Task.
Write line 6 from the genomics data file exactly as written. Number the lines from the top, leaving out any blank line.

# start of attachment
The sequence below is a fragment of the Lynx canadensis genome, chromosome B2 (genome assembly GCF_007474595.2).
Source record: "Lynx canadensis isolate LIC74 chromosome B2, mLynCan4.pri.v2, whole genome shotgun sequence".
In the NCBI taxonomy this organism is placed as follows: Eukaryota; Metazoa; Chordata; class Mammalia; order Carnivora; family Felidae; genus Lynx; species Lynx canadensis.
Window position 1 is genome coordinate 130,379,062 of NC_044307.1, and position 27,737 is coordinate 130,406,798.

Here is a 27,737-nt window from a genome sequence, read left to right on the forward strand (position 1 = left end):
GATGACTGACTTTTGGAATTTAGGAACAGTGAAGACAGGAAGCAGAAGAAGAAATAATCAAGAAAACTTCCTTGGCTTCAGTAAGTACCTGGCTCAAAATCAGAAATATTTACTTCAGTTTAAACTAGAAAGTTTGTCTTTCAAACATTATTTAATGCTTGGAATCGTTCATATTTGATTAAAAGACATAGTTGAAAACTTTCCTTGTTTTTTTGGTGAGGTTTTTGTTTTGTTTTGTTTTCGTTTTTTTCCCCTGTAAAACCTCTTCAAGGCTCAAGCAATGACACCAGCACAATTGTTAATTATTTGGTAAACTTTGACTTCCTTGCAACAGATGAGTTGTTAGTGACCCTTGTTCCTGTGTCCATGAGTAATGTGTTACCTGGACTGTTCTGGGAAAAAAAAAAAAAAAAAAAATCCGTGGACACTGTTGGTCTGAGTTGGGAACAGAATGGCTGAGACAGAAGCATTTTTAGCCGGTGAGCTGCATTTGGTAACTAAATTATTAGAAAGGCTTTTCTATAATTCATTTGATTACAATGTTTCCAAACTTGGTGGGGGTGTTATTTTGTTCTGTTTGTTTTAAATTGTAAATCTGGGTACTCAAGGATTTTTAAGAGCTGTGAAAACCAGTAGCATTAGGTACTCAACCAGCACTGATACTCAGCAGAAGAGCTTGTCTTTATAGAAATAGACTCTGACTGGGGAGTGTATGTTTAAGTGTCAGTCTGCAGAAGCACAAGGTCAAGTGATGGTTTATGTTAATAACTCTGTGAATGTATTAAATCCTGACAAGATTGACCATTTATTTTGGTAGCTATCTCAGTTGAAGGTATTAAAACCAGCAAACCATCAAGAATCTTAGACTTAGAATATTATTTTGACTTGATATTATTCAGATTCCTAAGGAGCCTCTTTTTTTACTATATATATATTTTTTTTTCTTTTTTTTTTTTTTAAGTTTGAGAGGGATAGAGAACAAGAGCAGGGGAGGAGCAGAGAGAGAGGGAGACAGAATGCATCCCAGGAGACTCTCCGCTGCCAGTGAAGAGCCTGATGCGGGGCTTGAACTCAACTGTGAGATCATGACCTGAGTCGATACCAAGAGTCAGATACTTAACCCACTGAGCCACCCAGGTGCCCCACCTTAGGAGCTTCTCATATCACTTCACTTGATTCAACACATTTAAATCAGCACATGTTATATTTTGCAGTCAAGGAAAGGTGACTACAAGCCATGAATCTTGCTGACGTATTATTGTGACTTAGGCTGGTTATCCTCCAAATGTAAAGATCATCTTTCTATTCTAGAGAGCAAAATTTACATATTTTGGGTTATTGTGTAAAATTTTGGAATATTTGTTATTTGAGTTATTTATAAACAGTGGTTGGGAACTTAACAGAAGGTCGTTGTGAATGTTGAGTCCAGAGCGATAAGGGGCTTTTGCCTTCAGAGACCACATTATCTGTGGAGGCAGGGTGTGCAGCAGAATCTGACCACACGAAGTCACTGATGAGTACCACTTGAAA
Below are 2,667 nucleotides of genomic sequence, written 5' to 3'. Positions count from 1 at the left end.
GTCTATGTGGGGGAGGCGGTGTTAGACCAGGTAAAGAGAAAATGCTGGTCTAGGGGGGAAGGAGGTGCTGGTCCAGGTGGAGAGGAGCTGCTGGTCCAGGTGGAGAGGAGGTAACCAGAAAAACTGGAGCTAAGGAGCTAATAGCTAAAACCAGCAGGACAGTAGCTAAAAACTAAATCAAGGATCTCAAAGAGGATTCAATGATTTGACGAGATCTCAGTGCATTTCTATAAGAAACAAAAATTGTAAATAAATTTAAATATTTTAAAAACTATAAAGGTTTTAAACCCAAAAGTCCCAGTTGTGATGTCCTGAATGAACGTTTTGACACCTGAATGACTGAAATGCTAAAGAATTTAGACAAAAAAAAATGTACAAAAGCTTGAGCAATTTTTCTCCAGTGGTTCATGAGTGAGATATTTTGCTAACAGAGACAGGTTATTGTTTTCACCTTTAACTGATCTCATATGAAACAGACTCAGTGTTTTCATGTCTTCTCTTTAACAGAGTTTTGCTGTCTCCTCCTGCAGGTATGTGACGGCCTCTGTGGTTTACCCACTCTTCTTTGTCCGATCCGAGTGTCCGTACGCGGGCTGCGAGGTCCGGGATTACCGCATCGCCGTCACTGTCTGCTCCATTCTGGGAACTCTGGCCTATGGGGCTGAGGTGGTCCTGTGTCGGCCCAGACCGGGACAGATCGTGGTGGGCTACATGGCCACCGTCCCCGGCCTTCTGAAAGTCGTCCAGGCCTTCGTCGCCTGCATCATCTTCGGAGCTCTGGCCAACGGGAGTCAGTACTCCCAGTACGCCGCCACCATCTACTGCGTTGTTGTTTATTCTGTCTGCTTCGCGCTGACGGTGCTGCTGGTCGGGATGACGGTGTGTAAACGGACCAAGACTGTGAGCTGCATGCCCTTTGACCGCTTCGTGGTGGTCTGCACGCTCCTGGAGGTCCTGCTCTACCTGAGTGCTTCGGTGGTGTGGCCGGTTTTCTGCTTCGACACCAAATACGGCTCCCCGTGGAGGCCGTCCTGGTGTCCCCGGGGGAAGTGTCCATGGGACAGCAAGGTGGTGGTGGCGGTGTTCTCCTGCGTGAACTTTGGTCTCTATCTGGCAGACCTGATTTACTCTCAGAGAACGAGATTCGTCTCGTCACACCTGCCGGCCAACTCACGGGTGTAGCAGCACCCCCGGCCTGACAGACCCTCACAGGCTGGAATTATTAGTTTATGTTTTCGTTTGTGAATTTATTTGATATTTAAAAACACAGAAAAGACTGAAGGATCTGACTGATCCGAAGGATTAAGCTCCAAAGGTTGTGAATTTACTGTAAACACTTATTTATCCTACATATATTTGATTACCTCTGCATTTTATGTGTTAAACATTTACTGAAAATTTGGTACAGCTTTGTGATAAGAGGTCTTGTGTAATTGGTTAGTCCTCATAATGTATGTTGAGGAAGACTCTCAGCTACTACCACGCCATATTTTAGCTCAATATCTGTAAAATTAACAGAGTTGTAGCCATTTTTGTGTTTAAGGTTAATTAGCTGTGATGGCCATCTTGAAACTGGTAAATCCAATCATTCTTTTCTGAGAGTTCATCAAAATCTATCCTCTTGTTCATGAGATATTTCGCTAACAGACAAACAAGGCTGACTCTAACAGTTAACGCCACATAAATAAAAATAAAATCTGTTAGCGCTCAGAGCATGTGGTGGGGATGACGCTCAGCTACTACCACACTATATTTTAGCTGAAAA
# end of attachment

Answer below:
GATGACTGACTTTTGGAATTTAGGAACAGTGAAGACAGGAAGCAGAAGAAGAAATAATCAAGAAAACTTCCTTGGCTTCAGTAAGTACCTGGCTCAAAATCAGAAATATTTACTTCAGTTTAAACTAGAAAGTTTGTCTTTCAAACATTATTTAATGCTTGGAATCGTTCATATTTGATTAAAAGACATAGTTGAAAACTTTCCTTGTTTTTTTGGTGAGGTTTTTGTTTTGTTTTGTTTTCGTTTTTTTCCCCTGTAAAACCTCTTCAAGGCTCAAGCAATGACACCAGCACAATTGTTAATTATTTGGTAAACTTTGACTTCCTTGCAACAGATGAGTTGTTAGTGACCCTTGTTCCTGTGTCCATGAGTAATGTGTTACCTGGACTGTTCTGGGAAAAAAAAAAAAAAAAAAAATCCGTGGACACTGTTGGTCTGAGTTGGGAACAGAATGGCTGAGACAGAAGCATTTTTAGCCGGTGAGCTGCATTTGGTAACTAAATTATTAGAAAGGCTTTTCTATAATTCATTTGATTACAATGTTTCCAAACTTGGTGGGGGTGTTATTTTGTTCTGTTTGTTTTAAATTGTAAATCTGGGTACTCAAGGATTTTTAAGAGCTGTGAAAACCAGTAGCATTAGGTACTCAACCAGCACTGATACTCAGCAGAAGAGCTTGTCTTTATAGAAATAGACTCTGACTGGGGAGTGTATGTTTAAGTGTCAGTCTGCAGAAGCACAAGGTCAAGTGATGGTTTATGTTAATAACTCTGTGAATGTATTAAATCCTGACAAGATTGACCATTTATTTTGGTAGCTATCTCAGTTGAAGGTATTAAAACCAGCAAACCATCAAGAATCTTAGACTTAGAATATTATTTTGACTTGATATTATTCAGATTCCTAAGGAGCCTCTTTTTTTACTATATATATATTTTTTTTTCTTTTTTTTTTTTTTAAGTTTGAGAGGGATAGAGAACAAGAGCAGGGGAGGAGCAGAGAGAGAGGGAGACAGAATGCATCCCAGGAGACTCTCCGCTGCCAGTGAAGAGCCTGATGCGGGGCTTGAACTCAACTGTGAGATCATGACCTGAGTCGATACCAAGAGTCAGATACTTAACCCACTGAGCCACCCAGGTGCCCCACCTTAGGAGCTTCTCATATCACTTCACTTGATTCAACACATTTAAATCAGCACATGTTATATTTTGCAGTCAAGGAAAGGTGACTACAAGCCATGAATCTTGCTGACGTATTATTGTGACTTAGGCTGGTTATCCTCCAAATGTAAAGATCATCTTTCTATTCTAGAGAGCAAAATTTACATATTTTGGGTTATTGTGTAAAATTTTGGAATATTTGTTATTTGAGTTATTTATAAACAGTGGTTGGGAACTTAACAGAAGGTCGTTGTGAATGTTGAGTCCAGAGCGATAAGGGGCTTTTGCCTTCAGAGACCACATTATCTGTGGAGGCAGGGTGTGCAGCAGAATCTGACCACACGAAGTCACTGATGAGTACCACTTGAAA